The students are absolutely engaged with the real world, responding to technology with human emotion and, with the connection and influence of the Helen Hamlyn Research Centre, responding to the needs of the widest range of society.
There were concerns 12 months ago that students would continue their obsession with static artefact, a furniture-based approach unconcerned with everyday objects. But these concerns can be cast away. The students are concerned with our lives, not just objects and ritual. The course connects life with physical matter to provide meaning and relevance.
As usual, students push the boundaries of materials and processes and there is much evidence of real innovation, forming materials in new ways, finding structure and form in the unexpected, which is perhaps the most obvious connection with Arad’s own work.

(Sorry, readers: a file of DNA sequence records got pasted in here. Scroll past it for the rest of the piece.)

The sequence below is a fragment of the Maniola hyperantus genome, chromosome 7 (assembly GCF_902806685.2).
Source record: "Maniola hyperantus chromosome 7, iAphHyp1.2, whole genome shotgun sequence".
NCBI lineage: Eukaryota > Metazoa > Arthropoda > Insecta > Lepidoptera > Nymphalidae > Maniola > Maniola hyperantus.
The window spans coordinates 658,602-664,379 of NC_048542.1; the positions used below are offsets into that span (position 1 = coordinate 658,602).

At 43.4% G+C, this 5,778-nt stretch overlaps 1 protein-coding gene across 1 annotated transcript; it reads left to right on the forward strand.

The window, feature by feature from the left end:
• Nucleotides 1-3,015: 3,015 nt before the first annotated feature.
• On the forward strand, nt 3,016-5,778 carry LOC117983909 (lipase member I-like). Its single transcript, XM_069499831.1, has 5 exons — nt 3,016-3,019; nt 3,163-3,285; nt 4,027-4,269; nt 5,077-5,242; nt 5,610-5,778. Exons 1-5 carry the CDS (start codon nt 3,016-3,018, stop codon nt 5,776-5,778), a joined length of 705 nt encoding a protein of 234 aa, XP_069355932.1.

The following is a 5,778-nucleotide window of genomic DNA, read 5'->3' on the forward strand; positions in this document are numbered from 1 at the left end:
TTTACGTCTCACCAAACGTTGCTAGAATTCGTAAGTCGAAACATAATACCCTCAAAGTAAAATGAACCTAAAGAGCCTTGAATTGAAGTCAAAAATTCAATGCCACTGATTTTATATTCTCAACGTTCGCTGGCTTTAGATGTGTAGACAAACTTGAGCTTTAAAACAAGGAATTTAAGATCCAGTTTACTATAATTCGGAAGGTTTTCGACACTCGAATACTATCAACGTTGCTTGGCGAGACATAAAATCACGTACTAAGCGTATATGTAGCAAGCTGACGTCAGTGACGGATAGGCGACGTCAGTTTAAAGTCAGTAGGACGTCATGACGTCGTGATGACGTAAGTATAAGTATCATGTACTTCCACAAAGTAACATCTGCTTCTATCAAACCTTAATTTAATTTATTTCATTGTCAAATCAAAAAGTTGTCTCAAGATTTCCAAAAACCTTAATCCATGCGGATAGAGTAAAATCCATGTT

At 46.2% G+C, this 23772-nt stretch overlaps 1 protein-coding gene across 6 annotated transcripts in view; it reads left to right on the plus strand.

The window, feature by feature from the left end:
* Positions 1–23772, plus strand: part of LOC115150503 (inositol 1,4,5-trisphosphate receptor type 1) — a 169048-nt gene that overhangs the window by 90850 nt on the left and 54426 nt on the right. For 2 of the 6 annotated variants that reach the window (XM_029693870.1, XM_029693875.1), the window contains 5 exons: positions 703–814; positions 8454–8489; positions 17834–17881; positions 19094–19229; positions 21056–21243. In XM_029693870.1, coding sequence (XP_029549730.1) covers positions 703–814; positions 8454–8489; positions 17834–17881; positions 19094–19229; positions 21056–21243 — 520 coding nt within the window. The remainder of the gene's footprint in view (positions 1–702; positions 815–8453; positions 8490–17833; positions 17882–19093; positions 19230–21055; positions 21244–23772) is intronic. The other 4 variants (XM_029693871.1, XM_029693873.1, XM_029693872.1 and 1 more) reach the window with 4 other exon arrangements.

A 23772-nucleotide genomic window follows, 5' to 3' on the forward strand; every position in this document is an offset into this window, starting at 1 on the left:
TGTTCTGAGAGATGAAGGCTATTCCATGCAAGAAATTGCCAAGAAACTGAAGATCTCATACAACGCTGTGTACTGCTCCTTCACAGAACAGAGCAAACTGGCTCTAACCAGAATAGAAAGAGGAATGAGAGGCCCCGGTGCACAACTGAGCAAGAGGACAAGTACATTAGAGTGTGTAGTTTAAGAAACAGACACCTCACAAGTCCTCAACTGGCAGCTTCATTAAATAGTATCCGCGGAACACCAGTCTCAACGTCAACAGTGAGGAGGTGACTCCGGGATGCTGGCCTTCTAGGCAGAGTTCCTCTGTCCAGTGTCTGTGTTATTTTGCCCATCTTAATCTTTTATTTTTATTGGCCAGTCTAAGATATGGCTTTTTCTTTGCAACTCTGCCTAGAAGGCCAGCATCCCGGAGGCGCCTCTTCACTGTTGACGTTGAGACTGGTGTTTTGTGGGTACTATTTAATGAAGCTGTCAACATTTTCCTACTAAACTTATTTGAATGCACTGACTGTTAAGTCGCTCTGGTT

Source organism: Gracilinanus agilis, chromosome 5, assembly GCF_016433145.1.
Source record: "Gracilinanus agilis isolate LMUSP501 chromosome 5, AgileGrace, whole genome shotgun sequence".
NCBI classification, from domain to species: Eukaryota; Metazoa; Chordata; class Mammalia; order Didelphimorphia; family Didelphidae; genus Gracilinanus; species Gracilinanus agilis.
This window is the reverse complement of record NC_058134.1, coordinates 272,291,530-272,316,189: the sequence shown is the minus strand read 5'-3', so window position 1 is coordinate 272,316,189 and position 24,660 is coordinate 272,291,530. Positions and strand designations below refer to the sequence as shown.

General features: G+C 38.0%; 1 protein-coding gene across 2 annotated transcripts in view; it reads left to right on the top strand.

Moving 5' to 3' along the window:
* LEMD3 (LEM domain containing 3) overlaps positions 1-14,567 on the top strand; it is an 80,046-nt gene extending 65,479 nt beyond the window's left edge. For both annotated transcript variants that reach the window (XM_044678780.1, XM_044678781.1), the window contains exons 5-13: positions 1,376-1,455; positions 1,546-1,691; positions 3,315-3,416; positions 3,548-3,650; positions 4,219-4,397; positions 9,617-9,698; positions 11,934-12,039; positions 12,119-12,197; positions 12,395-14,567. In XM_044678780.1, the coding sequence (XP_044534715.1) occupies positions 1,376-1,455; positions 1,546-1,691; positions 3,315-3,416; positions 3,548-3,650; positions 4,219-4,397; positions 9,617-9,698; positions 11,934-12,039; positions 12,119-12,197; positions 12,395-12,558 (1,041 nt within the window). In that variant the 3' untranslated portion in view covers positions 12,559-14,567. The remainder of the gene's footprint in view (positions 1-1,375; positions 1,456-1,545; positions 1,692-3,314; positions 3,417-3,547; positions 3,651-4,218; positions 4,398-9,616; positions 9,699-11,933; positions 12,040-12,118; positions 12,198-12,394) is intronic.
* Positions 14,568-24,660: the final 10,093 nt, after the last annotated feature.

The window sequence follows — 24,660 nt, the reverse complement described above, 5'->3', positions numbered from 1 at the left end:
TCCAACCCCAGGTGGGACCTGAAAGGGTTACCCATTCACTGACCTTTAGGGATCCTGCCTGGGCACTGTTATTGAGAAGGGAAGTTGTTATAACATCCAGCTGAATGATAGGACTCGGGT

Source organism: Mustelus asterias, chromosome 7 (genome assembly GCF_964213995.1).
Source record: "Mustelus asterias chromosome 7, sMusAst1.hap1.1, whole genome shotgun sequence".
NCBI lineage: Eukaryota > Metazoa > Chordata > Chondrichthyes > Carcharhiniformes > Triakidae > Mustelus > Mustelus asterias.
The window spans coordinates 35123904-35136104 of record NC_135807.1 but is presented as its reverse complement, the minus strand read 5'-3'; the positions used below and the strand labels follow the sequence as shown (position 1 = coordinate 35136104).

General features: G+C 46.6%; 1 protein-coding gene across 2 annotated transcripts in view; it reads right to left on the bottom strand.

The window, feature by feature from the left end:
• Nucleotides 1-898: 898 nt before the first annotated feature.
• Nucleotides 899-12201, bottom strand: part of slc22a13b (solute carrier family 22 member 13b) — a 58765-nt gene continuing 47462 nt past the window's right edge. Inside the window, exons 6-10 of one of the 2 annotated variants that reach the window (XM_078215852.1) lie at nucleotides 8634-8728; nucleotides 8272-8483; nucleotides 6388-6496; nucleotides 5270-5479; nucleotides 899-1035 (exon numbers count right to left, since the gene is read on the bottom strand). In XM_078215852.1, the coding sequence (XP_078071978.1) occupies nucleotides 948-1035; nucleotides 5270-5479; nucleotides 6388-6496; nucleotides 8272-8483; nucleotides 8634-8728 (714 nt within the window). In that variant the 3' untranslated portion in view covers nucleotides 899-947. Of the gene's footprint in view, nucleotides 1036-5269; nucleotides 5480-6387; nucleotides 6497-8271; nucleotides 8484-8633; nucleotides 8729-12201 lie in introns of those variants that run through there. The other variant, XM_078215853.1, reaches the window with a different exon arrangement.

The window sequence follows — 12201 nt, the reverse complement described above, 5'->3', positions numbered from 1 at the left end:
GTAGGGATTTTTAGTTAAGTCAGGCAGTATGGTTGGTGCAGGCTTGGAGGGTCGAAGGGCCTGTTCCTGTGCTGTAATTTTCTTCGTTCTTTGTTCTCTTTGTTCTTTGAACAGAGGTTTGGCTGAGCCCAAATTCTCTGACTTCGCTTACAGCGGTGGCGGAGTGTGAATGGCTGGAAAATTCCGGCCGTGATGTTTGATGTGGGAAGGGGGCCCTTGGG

This theme is repeated in the other side of the RCA’s product design output. Playing to a different gallery, the Industrial Design Engineering course stays true to its aims of providing mechanical and engineering graduates with product design skills. This has always been a unique and unusual venture, the output is compared both with the more esoteric work of Design Products students and the best of the country’s BA courses, given that for most of the students this is their first experience of aesthetic design. The added reality of the finished working prototypes students build is impressive and often catches the eye of the media, but there is less emphasis on conceptual vision. The course enjoys a high employment rate (James Dyson, among many other well known manufacturers, has been a prodigious employer in the past) and provides one of the RCA’s most direct and well broadcast links to industry.